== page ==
How To Travel The World Super Cheap In The Military

Published by Goooooose on

Being in the Military is a hard job, that’s no secret. But with all that stress comes a lot of benefits. In the world of COVID-19, travel isn’t what it used to be, but take note of these travel hacks now so you can take advantage later on. And before you ask, this isn’t some click bait article meant to sell you anything. These are real ways that you can travel for fractions of the cost of a civilian.

What’s The Catch?

Some methods of cheap travel take quite a lot of planning and forethought, and require a great deal of flexibility. Semper Gumby. But really, companies and government services offer ways to get awesome discounts on travel because they genuinely want to support the military community, which is awesome for you.

The two biggest costs of travel are airfare and accommodation, and you’ll find ways to save money on those broken down below. I’ve also included some lists and tables that will help you out, as well as some bundling services that can bring your costs way down.

Finally, you’ll find information on rewards programs, and how they can help you to take a free trip.

Airfare

-AMC Flights

If you’re in the military, you’ve probably PCS’d before, and if you haven’t, obviously you will. If you’ve PCS’d, then you’re probably familiar with what’s known as Space-A flights from the Air Mobility Command. For those of you who have absolutely no idea what I’m talking about, the Air Mobility Command, or AMC, is part of the Air Force. They’re constantly operating flights, and any active duty military member can hop on one for free if there’s space available, hence the name, Space-A.

The issues arise when you book your flight, plan the rest of your trip around it, only to get to your terminal and find someone on emergency leave has taken your spot. Or worse, some Colonel came along and was given preference. Thankfully, there are ways to mitigate your risk, which are outlined below. (Some of these tips are from military onesource)

  • Sign up for flights that don’t coincide with school breaks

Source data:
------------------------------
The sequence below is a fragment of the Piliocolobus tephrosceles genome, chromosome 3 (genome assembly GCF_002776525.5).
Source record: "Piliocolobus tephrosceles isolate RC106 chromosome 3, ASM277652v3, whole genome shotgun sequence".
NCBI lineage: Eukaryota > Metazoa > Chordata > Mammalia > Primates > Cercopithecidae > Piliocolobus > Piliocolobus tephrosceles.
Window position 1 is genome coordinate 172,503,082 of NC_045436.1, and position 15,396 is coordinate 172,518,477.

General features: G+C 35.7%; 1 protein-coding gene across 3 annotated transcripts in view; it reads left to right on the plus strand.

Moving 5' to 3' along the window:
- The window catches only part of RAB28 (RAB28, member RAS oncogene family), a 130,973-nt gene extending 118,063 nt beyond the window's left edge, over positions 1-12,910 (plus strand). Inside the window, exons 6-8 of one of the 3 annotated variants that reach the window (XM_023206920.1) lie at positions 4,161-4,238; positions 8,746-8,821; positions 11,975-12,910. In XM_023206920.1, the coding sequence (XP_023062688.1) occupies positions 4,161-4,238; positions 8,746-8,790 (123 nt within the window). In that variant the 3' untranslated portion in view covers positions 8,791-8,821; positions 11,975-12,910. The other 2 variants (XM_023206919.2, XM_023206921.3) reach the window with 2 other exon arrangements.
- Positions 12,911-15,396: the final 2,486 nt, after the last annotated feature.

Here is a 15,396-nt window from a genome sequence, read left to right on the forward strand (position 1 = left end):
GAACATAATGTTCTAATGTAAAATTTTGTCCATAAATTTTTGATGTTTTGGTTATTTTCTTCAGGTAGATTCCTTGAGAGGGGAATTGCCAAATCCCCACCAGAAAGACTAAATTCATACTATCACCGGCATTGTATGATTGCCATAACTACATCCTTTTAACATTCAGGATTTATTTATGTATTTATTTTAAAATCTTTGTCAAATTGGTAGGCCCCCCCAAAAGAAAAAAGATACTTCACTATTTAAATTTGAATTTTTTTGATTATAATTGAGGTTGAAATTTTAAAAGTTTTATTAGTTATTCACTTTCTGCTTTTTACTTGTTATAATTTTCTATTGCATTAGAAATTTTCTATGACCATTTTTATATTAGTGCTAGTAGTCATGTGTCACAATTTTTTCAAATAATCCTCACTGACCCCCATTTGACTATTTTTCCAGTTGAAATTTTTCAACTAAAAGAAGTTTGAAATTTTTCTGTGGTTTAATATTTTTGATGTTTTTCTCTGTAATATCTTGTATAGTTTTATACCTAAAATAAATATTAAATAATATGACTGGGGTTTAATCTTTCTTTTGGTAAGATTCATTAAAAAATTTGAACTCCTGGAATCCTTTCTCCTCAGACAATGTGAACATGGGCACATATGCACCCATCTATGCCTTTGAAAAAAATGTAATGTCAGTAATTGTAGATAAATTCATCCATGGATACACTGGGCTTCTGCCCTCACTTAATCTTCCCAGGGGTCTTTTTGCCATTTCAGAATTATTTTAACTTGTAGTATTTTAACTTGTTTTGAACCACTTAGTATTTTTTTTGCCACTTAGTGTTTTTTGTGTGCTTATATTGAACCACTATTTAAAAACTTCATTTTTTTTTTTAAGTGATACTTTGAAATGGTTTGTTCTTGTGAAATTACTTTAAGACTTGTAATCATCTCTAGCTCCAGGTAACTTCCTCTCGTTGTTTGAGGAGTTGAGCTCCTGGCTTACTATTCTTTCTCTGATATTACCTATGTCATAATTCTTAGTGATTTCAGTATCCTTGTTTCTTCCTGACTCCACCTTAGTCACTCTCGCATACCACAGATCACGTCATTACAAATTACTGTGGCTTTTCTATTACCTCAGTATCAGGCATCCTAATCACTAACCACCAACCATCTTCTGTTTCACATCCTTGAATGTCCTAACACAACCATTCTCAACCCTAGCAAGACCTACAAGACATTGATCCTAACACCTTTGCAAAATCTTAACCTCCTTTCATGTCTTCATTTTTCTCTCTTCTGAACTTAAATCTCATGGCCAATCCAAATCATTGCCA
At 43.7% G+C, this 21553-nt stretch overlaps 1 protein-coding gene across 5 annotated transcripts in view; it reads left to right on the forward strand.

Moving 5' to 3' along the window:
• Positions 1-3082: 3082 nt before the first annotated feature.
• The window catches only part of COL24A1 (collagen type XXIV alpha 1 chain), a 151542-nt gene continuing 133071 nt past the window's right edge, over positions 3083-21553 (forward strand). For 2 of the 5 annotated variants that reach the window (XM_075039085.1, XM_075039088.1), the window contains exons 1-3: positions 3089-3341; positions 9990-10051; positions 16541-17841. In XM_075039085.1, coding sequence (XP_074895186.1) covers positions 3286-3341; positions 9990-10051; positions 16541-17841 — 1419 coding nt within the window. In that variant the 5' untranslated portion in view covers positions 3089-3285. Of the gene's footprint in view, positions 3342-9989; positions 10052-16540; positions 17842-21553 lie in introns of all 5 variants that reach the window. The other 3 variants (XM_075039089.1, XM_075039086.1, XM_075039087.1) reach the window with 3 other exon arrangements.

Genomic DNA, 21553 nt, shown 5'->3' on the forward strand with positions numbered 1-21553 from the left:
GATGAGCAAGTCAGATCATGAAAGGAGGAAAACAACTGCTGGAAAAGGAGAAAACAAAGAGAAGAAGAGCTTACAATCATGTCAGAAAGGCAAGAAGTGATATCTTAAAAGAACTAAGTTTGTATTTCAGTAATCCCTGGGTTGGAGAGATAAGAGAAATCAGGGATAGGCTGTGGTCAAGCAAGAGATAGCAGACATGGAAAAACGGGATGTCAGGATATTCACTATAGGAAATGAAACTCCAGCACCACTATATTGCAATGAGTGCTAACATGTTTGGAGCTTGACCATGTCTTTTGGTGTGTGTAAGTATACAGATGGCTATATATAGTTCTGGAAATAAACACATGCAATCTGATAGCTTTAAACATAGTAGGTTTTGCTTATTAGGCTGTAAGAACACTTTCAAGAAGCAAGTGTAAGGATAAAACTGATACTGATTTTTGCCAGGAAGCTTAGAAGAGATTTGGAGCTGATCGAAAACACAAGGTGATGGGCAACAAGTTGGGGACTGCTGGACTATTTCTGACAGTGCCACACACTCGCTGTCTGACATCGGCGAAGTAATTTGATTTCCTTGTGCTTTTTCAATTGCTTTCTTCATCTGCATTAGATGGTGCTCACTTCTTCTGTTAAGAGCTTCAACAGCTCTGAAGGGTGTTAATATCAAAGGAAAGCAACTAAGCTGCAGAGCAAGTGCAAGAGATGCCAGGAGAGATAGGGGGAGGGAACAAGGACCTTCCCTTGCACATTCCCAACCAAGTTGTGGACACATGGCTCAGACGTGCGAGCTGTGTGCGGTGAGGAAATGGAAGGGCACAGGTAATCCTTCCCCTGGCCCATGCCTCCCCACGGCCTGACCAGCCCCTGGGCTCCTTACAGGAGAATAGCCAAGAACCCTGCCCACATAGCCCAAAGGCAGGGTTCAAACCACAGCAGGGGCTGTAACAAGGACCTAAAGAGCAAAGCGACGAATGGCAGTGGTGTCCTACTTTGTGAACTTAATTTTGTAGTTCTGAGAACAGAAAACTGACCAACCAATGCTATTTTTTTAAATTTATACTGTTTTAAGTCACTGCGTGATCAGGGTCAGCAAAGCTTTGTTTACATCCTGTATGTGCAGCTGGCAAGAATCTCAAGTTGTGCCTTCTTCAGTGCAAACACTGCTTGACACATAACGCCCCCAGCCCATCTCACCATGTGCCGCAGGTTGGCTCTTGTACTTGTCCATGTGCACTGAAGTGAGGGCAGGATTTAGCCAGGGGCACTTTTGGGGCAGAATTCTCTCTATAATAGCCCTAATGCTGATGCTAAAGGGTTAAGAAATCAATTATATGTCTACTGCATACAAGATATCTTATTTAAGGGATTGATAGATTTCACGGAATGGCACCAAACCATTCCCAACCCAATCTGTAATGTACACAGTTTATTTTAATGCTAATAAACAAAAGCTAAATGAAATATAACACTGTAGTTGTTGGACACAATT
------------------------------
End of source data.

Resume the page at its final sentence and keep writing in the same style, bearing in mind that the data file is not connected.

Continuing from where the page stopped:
With parents working a full-time job and the kids attending school, families just don’t have time to travel during a normal week. It makes sense that they’d take advantage of school holidays to get some much-needed R&R. But as a traveler hoping against all hope that you can have a seat on this flight, family vacations are very bad for you. Not to mention, many school holidays happen during peak travel season. You’ll definitely want to avoid that, which leads me to the next tip.

  • Fly during the off-season

Every travel blogger and their mother preaches this tip, and for good reason. Traveling during peak seasons means more crowds, higher trip costs, and generally just a bigger headache. But it’s especially important to travel during the off-season when you are fighting everyone else to get space on a flight. Less demand for the flight leads to less competition, making the likelihood of you successfully getting to your destination a lot higher.

  • Don’t book your flight on drill weekends

This tip goes hand in hand with the last one, since military drill weekends are usually really busy for Space-A flights. People with orders take precedence over your leisure travel, so plan accordingly.

  • Be super early to check in

The most important thing you can do on travel day is to check in early. I’m talking at least 3-4 hours early, especially if your flight leaves from a commercial airport. Once you’ve checked in, you have a lot less to worry about. It’s still possible that you could get booted from the flight, but much less likely.

  • Keep in contact with the base terminal

Every few weeks after you’ve booked your ticket, get in contact with the base and make sure they still have a record and you’re assigned to the flight. It’s important to get all of that documented in case they try to pull a fast one on you. Occasional contact also helps to keep you in the loop in case the flight is cancelled or you’ve been booted. That way you at least have some advance notice and can make other plans.

Yes, Space-A flights can be a huge pain, but they’re free, so what more can you ask for? Get in touch with your base travel office to get some more information.

-Contact The Airline Directly